A growing storm over establishing nationwide Common Core academic standards gives tea partyers and progressives a common foe; corporate school reformers and Ivy League-educated pols a common goal.
Both President Obama and Mitt Romney have supported tying federal education dollars to high standards and testing, but pressure from conservatives has prompted the Republican challenger to distance himself from the Common Core plan.
To financially reward states based on accepting the federal government’s idea of a curriculum is a mistake, Romney said last week, noting there may be a time when the federal government has an agenda it wants to promote.
The same arguments are growing among some Indiana residents, who are questioning the state’s enthusiastic embrace of the standards. Rather than basing participation on the Common Core’s political supporters, Hoosiers should view the new academic requirements in terms of how they will affect Indiana students. By that measure, the Common Core and the national test that will support it are a step backward.
The Indiana State Board of Education, an appointed panel, unanimously adopted the standards in August 2010. Implementation is under way, but the new standards have caught the attention of parents like Heather Crossin, whose son came home from school with worksheets she quickly pegged as fuzzy concepts.
When administrators at her son’s parochial school boasted they were ahead of the curve in using curriculum based on the Common Core, Crossin researched the standards and their provenance.
Now Crossin, a former aide to U.S. Rep. Dan Burton, is rallying opposition, finding support among tea party members and the General Assembly’s most conservative members in what is increasingly an intra-party squabble. Sen. Scott Schneider, R-Indianapolis, authored a bill in the last session to void adoption of the standards, but his bill died in committee.
Tony Bennett, the superintendent of public instruction, pushed adoption of the standards in 2010. He defended the Common Core before a skeptical audience at an American Legislative Exchange Council meeting last year. In June, he insisted the state hasn’t given up control of its academic standards, but as Election Day looms, his position appears to be shifting. In August he told an angry tea party gathering that the Obama administration nationalized the standards and forced them on the states.
But Bennett’s deep involvement in Common Core makes it hard for him to point fingers at the White House. He is a board member for, and Indiana is a governing state in, the Partnership for Assessment of Readiness for College and Careers, the group creating a national test to support the academic standards.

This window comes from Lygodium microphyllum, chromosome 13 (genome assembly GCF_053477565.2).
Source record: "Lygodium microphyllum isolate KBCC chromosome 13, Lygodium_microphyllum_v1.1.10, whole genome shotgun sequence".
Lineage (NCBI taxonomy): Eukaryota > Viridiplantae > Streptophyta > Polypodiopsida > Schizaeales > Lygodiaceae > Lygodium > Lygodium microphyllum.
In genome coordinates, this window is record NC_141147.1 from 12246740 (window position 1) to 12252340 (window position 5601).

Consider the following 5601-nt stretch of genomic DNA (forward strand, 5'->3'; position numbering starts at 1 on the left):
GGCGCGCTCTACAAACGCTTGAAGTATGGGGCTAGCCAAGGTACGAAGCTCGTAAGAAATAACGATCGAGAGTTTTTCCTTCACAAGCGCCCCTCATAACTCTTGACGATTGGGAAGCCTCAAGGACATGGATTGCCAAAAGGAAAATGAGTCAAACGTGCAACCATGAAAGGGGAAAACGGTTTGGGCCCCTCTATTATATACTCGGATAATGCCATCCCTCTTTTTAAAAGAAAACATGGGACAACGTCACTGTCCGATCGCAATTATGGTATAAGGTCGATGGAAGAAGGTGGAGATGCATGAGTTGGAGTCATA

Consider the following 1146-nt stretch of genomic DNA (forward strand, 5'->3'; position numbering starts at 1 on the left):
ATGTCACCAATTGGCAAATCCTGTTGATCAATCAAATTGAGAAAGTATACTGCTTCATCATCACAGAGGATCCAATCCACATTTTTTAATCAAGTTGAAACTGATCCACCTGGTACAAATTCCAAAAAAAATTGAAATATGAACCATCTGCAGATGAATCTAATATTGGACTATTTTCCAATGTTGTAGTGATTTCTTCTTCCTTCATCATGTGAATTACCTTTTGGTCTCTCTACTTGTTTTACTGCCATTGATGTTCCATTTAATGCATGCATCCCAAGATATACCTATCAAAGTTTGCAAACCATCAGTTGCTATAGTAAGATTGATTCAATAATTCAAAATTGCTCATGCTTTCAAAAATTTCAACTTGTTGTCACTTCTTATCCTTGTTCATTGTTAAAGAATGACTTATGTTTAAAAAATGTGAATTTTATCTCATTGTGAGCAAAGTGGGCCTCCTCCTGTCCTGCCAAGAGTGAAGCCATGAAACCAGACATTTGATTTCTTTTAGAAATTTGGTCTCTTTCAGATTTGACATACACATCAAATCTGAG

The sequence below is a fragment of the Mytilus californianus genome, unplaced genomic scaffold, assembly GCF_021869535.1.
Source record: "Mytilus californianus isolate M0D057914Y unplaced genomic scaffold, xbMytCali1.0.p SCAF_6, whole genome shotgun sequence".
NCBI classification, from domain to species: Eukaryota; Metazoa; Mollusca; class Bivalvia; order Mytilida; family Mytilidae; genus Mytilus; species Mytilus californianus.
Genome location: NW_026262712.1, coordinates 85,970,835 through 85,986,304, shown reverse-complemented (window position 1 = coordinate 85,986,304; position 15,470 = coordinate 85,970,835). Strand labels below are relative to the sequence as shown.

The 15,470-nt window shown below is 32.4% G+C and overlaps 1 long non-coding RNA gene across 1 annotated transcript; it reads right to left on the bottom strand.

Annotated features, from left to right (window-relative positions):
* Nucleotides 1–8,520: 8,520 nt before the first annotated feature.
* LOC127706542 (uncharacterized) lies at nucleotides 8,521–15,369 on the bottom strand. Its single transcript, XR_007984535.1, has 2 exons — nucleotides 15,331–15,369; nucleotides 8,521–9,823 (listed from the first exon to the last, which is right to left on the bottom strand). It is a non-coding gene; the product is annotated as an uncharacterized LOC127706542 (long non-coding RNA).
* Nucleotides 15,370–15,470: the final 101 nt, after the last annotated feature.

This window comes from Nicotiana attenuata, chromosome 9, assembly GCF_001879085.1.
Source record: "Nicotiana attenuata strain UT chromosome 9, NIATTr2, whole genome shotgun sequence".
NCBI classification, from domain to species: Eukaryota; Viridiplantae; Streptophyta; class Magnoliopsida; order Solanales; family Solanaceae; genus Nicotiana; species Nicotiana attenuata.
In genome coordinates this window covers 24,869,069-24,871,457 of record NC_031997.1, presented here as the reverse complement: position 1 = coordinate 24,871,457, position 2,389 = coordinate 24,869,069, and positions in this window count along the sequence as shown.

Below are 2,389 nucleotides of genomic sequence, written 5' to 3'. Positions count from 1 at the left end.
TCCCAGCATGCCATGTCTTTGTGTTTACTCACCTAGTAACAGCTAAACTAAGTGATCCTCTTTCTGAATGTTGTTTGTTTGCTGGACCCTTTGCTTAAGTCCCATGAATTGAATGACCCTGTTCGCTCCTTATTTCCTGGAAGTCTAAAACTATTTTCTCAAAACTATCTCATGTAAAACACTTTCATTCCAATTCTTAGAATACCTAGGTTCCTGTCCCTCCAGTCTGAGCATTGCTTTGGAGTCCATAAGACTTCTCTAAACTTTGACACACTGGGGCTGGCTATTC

Indiana’s Common Core implementation schedule phases out ISTEP+ in 2015, replaced by the new national assessment.
In the meantime, the real question for Indiana voters is how the Common Core holds up to the state’s previous, highly acclaimed standards.
Not well, by several accounts.
Fabio Augusto Milner, a professor and director of Arizona State University’s Math for STEM Education, offered Indiana lawmakers a comparison of the math standards.
I can unequivocally recommend that Indiana not adopt the (Common Core math standards) if the state wants to require high school graduates to excel by design to a higher level than average, he testified in January.
The conservative Thomas B. Fordham Institute also criticized the standards, giving Indiana’s language arts standards an A; the Common Core standards a B+.
It is not clear why Indiana’s board of education chose to trade in a silk purse for a sow’s ear – that is to give its secondary English teachers an inferior set of standards to aim for, testified Sandra Stotsky, professor of education reform at the University of Arkansas, in remarks to the Senate Education Committee in January.
Why have Indiana teachers and administrators been mostly silent on the new standards? Because the pace and scope of education changes over the past four years has overtaken the capacity to study proposals and respond. They also can’t compete against the millions of dollars in campaign contributions flowing to both Democratic and Republican politicians from for-profit companies and hedge fund managers seeking a piece of the Common Core action: textbooks, software, classroom materials, teacher training, assessments and more.
The amount of money to be made from national standards and testing is immense.
But the privatization forces have overreached with Common Core, rousing a conservative constituency vigilant against threats to state and local control and unmasking a relentless push to privatize public education.
Even those who endorse the concept of national standards should be uncomfortable with the pace of the implementation and the likelihood that a national assessment will advance efforts to assign students to college or vocational tracks and limit teachers’ capacity to inspire students.
With academic standards that exceed the Common Core benchmarks, Indiana is in a unique position to hold out for a wider discussion before millions in tax dollars are diverted from addressing poverty – the real threat to learning – and handed to companies looking to profit.